Behaviorism is that field of psychology, which believes that learning comes entirely from the way human beings are shaped by their external environment. In addition, the behaviorists believed that learning is largely a permanent change in human behavior. This notion of behaviorism could be said to be a counter argument to Chomsky’s ideas on innate learning. According to him, humans and animals both are able to understand similar things when exposed to particular linguistic information but humans are only capable of continuing the development of these abilities (Chomsky, 2014). Behaviorists, on the other hand argued that language acquisition and development results from a set of habits and denied any innate knowledge.
Chomsky’s ideas about innate learning led to the development of Psycholinguistics, the study of the relation between linguistic behavior and processes of psychology. This includes the language acquisition process as well. Chomsky introduced the term “language acquisition device or LAD” referring to the ability of humans to develop linguistic information. Form this, one could find evidence of Chomsky’s influence on psycholinguistics. He argued that certain basic language structures for every human tongue is innate and universal. He provides instance that children develop competent language use despite being exposed to inaccurate and incomplete grammar due to their innate ability (Goldsmith & Huck, 2013). This argument has also been influential in shaping the psychological development of humans in terms of their language acquisition or linguistics. It is however important to note that many later linguists have argued against the adoption of Chomsky’s linguistic model into psychology. Nonetheless, no one could deny the immeasurable influence of Chomsky in both behaviorism and psycholinguistics.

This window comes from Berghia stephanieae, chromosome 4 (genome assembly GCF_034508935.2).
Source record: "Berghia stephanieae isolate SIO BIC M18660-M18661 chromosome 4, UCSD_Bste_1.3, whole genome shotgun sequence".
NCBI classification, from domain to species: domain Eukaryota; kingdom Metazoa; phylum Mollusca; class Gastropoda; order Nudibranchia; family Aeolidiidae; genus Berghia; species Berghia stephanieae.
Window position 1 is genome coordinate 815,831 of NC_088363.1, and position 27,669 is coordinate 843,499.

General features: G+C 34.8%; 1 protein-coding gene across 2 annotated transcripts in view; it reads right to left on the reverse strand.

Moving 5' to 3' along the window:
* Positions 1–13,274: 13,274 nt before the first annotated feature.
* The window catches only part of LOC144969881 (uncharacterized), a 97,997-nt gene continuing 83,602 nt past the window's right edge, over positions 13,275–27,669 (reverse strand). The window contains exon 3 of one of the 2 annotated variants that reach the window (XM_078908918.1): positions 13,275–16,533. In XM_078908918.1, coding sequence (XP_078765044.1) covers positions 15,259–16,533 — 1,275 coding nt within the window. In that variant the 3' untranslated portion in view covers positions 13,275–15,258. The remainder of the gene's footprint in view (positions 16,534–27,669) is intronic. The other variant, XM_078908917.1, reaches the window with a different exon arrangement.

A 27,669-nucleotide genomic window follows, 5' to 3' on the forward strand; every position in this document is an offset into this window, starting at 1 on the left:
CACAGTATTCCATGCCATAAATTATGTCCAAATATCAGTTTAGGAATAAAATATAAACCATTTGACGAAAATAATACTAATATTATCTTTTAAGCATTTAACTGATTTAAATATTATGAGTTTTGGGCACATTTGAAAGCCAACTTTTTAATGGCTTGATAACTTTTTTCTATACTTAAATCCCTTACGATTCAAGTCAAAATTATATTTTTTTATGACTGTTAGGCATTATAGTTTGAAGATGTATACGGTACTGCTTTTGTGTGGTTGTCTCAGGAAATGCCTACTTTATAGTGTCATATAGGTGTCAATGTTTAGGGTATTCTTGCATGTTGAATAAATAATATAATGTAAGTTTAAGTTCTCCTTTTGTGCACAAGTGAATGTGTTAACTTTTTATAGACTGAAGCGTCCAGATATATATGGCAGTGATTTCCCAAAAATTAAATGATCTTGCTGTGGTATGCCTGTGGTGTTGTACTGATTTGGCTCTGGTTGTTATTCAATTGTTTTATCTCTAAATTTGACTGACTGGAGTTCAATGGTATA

Chomsky's Influence on Behaviorism and Psycholinguistics
Lightner Witmer, born in 1867 in America, was a prominent psychologist who is known for introducing and expanding clinical psychology (Bardon, 2017). Clinical psychology refers to that branch of psychology, which deals with finding solutions to psychologically based dysfunction or distress though integrating clinical knowledge, science and theory.
The 1896 American Psychological Association (APA) paper is thought to be the first instance of Witmer’s use of the term ‘clinical psychology’ and its explanation. It was in this paper that Witmer had outlined the four chief goals of this new discipline (Bardon, 2017). The first was to focus on investigating moral and mental retardation through statistical and clinical techniques. Second was to build increased numbers of hospitals and psychological clinics particularly for children suffering retardation. Third, it aimed at focusing on exploring opportunities for professionals in other disciplines such as teaching, medical and social work to be able to work with retarded children (Gluckman, 2017). The fourth goal was to provide training to more psychologists to be experts in working with morally and mentally retarded clients.